Researchers at Northwestern University have developed a technique that delivers into rat brains genes that can be switched off with the use of an antibiotic.
Northwestern University neuroscientists have overcome a major obstacle in gene therapy research. They've devised a method that will safely deliver and regulate expression of therapeutic genes introduced into the central nervous system to treat Parkinson's disease and other neurodegenerative diseases.
The method, developed by Martha C. Bohn and colleagues, is described in the June issue of the journal Gene Therapy. Bohn is Medical Research Institute Council Professor of Pediatrics at the Children's Memorial Institute for Education and Research and professor of pediatrics and of molecular pharmacology and biological chemistry at Northwestern University Feinberg School of Medicine.
Jiang Lixin, a post-doctoral fellow in Bohn's laboratory, created three different viral vectors -- carrier molecules -- that used human fluorescent green protein to track gene delivery and expression in cells. The vectors, made with the harmless adeno-associated virus (AAV), carried the "tet-off" system, in which the introduced gene is continually expressed or "on" but can be temporarily "turned off" when a small dose of the tetracycline antibiotic derivative doxycycline is administered.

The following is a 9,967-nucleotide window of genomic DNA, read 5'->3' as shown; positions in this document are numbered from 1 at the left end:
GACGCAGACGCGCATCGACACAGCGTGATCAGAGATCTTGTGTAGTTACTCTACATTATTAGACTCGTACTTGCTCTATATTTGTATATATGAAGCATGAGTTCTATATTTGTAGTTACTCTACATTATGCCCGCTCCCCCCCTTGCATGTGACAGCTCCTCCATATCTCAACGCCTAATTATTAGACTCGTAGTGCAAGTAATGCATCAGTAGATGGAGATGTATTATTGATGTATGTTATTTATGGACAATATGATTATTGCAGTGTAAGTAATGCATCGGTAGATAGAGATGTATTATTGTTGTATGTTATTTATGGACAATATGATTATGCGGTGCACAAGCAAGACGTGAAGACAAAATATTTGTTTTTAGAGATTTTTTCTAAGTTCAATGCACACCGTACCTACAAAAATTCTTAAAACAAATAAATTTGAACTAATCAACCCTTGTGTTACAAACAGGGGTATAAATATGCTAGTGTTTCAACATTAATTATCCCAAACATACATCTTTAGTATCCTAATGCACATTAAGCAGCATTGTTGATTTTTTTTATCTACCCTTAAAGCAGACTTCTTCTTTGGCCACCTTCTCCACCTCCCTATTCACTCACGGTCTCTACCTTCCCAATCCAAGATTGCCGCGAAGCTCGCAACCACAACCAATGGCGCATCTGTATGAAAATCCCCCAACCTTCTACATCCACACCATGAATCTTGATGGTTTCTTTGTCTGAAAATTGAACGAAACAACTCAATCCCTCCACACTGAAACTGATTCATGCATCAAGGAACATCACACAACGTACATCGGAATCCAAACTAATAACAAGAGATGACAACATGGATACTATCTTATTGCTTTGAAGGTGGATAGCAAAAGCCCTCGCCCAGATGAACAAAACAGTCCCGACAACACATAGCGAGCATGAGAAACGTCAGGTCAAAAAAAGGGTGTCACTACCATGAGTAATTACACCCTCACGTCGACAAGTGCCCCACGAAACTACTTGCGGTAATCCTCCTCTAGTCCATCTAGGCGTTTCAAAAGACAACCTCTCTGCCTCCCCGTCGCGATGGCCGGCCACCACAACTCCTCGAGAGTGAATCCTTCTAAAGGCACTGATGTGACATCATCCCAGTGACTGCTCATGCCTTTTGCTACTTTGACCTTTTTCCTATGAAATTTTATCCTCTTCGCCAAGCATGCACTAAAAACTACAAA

One vector, known as rAAVS3, displayed particularly tighter regulation in neurons when gene expression was measured at the protein and molecular RNA levels.
To assess regulation in the brain, the researchers injected the vector into the striatum of rats, the area in the brain where the neurotransmitter dopamine activates the nerve cells that control motor coordination.
In their experiments, Bohn and co-researchers found that up to 99 percent of the vector-introduced gene was turned off when the rats were given small doses of doxycycline. In Parkinson's disease, dopamine-producing neurons degenerate, resulting in gait problems, muscle rigidity and tremors
Several years ago Bohn's laboratory group discovered that glial cells in the embryonic brain stem secrete factors, or proteins, that promote survival and differentiation of dopamine neurons.
One of these proteins, called glial cell line-derived neurotrophic factor (GDNF), is a potent factor that promotes growth of not only dopamine neurons, but also motor neurons and several other types of neurons. GDNF may have therapeutic potential for several neurodegenerative diseases, including Parkinson's disease and Lou Gehrig's disease.
Bohn's laboratory was the first to show that introduction of a GDNF gene in a rodent model of Parkinson's disease halts the disease process.
"GDNF gene therapy has exciting potential to 'cure' Parkinson's disease, but since putting a gene into the brain may lead to expression and increased levels of GDNF protein for years, it will be important to have some way to turn off gene expression to arrest unanticipated side effects," Bohn said.